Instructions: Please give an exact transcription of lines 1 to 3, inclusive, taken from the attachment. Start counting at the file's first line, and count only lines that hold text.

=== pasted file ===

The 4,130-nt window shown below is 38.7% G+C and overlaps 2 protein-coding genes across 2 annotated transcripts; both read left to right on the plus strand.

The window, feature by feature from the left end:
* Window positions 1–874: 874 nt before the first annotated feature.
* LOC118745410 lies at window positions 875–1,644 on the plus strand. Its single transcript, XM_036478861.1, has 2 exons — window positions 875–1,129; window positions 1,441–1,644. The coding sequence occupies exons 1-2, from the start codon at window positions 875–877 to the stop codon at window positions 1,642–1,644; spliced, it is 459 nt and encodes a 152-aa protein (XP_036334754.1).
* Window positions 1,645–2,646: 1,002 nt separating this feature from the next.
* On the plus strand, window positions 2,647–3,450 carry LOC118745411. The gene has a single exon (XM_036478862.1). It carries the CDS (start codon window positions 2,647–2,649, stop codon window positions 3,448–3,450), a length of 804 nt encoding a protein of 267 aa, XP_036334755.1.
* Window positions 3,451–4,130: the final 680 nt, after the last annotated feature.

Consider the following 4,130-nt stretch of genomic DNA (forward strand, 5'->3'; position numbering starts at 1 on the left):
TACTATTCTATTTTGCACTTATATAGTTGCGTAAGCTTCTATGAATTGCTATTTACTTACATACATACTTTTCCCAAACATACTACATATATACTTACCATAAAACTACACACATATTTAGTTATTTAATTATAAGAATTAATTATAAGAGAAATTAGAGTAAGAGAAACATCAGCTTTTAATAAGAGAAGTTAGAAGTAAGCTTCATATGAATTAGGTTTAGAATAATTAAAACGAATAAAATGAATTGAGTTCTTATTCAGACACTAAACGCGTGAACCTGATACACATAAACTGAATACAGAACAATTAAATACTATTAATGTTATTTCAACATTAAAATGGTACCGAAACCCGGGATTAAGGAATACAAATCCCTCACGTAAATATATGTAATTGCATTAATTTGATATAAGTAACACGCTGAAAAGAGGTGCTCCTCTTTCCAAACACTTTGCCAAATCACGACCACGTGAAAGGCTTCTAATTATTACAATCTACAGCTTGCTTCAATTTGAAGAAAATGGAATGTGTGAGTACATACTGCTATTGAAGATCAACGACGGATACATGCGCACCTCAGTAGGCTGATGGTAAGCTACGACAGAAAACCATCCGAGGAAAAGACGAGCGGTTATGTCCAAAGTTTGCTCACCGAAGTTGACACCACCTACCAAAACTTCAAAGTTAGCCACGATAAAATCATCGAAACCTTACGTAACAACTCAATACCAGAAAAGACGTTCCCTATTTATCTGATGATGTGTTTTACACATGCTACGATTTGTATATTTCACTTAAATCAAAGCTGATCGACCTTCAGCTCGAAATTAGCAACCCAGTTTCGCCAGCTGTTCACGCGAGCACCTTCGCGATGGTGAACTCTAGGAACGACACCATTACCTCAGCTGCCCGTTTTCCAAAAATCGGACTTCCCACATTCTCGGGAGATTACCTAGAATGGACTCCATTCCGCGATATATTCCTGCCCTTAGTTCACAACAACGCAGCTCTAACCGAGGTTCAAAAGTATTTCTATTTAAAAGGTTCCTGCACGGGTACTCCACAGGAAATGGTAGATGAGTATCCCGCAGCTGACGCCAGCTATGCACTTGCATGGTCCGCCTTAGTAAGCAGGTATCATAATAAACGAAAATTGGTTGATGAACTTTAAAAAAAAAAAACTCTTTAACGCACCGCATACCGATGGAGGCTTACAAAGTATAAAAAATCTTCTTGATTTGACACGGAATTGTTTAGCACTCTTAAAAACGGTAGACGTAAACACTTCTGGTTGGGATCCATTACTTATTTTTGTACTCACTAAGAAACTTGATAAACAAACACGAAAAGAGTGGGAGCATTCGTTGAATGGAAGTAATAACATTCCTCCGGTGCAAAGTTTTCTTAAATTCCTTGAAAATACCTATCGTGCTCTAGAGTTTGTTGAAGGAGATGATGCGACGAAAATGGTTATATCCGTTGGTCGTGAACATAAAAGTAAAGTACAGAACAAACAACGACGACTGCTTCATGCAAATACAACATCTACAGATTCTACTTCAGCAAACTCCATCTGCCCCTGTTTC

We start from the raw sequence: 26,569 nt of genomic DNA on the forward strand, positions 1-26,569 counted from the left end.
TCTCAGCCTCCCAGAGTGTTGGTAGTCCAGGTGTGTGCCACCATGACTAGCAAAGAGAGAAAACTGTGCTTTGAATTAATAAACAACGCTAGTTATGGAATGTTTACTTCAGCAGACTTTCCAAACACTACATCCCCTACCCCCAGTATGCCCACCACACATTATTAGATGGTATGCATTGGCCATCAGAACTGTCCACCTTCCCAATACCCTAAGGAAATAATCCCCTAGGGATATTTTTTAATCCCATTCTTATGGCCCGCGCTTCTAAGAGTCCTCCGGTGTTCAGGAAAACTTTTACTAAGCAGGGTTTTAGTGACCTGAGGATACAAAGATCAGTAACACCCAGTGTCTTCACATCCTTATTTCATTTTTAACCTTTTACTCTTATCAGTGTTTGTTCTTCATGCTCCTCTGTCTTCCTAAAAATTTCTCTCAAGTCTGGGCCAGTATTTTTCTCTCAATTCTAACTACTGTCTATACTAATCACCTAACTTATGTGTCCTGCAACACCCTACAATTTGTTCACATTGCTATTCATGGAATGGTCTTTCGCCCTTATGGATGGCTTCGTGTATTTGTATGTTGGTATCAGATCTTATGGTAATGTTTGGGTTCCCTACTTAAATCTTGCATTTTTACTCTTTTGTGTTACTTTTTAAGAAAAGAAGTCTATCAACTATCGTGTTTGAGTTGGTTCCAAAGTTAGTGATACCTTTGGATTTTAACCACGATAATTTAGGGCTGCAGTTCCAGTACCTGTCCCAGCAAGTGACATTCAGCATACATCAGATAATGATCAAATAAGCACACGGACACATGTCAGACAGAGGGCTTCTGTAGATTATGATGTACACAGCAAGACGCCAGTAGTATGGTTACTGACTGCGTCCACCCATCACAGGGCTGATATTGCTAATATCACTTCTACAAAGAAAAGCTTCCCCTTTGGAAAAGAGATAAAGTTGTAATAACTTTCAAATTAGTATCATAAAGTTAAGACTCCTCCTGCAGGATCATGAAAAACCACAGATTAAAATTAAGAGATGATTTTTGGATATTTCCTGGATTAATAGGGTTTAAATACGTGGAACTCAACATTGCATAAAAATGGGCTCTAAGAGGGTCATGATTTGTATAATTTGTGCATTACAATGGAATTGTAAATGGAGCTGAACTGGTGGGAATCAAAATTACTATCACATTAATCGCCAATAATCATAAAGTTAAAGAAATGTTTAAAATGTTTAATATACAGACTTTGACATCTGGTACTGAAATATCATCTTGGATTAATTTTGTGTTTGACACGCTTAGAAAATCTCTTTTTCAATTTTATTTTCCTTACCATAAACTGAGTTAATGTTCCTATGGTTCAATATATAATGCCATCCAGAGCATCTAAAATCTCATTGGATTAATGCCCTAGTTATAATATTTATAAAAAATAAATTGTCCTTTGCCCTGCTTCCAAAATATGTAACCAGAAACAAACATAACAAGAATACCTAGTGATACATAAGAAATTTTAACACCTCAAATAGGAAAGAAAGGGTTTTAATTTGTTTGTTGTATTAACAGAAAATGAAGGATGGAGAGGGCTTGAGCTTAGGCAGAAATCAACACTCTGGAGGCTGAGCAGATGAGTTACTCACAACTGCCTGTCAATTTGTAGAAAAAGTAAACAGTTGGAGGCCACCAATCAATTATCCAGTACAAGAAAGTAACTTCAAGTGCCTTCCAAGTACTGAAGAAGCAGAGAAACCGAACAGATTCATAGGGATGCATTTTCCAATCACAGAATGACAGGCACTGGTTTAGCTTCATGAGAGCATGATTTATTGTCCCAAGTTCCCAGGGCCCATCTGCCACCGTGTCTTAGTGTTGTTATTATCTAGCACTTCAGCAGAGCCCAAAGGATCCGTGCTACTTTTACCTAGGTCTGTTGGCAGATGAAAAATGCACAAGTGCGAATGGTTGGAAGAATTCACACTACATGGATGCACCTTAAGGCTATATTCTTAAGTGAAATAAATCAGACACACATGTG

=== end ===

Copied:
The 4,130-nt window shown below is 38.7% G+C and overlaps 2 protein-coding genes across 2 annotated transcripts; both read left to right on the plus strand.

The window, feature by feature from the left end:
* Window positions 1–874: 874 nt before the first annotated feature.